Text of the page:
SaaS readiness enforces due diligence for functional fit and data strategy. It highlights support requirements and draws attention to economics of the cloud. It is evident that SaaS readiness has a potential to transform thinking on information technology and to create a service centric approach to computing within the organisation.

Functional fit due diligence begins with an understanding that SaaS applications are built on generic business concepts and the process of getting the business SaaS ready presupposes that the business processes will be subsumed to generic pre-defined processes albeit compromises. However, the SaaS typicality can be cost effective and process standardisation may bring in reshape the experience curve for the enterprise. The opportunity cost of using enterprise expertise elsewhere may far outweigh the cost of employing them in designing on premise, differentiated applications.

Due diligence for data fit ensures that the criticality of data conversions and system interfaces are not underestimated. Getting ready for SaaS may involve getting the enterprise familiar with unfamiliar challenges. SaaS tools are typically Wizards that guide the user through a task and are generic constructs. Extraction, transformation and load options may be limited and overnight conversions may present difficulties that are associated with bandwidth availabilities. However, if the enterprise is looking for integrative processes, SaaS tools are most suitable. They blend with diverse systems such as Oracle and SAP or heavy duty enterprise resource planning software.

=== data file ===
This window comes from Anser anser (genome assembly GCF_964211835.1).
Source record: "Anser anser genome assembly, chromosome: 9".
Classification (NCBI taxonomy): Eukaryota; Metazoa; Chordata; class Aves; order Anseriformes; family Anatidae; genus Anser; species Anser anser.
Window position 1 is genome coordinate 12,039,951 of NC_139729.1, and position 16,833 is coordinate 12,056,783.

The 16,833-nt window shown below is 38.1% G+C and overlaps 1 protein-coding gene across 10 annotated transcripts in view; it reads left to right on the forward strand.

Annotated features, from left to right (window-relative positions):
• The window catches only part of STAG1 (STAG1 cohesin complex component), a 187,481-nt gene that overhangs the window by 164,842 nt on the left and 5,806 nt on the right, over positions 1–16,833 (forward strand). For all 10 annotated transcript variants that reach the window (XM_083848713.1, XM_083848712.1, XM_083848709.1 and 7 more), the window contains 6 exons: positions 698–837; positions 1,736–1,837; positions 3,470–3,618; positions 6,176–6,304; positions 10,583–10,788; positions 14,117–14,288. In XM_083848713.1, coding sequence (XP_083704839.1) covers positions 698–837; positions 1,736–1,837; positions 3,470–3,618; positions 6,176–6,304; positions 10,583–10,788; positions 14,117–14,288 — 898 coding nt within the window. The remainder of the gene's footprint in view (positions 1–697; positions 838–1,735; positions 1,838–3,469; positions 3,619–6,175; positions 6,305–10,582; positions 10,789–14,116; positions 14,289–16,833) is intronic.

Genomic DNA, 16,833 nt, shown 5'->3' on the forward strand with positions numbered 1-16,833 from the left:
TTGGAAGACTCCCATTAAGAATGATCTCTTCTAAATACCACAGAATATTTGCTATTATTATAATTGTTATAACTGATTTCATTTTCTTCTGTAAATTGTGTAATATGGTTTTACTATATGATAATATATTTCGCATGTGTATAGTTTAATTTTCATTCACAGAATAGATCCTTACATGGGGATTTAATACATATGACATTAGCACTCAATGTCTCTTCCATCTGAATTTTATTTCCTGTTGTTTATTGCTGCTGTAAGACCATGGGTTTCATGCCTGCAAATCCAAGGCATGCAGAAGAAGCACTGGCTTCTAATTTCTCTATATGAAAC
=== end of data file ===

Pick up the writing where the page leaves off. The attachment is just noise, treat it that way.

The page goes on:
SaaS readiness acknowledges that the benefits of SaaS are important for the organisation growth strategy. IT infrastructure abstraction is not the only reason. The enterprise can now shift the risk of software acquisition and convert IT from a reactive cost centre to a value generating catalyst of growth. They can take advantage of SaaS Continuum in exchange for a small fee that can be budgeted for as operating expenses rather than as capital investments with long run implications. It is a decision point where political, technological, financial and legal considerations come together for the betterment of the organisation.

What is Behind the Real Innovations in the Clouds?

If you are one of those who nod sagely and declare that the cloud is evolution and not revolution–you are right, but not completely right! While cloud computing features are evolving and gaining definition on stage, the real revolution is in the pricing structures that are emerging backstage, unnoticed and uncelebrated.

The driver behind the revolution is “larger volumes at lower costs”. The catalyst is the increasing reliability, scalability, reach-ability and high availability of Internet applications. The focus is on delivering Software as a Service (SaaS) or Infrastructure as a Service (IaaS) or Platform as a Service (PaaS) to the budget strapped user—the individual or the small and medium enterprise or the large enterprise seeking to lower costs for profitability.

How does the cloud achieve larger volumes at lower costs? Most costs associated with backup and storage is directly attributable to costs of hardware and software. Storage needs burgeon with every passing minute and existing infrastructure is quickly gobbled up by increasing data volumes. Tiered storage does not resolve the problem as infrastructure scale-up-demands become incessant within the enterprise. Capital investment restrictions throttle scale-up and compromises on data availability become inevitable.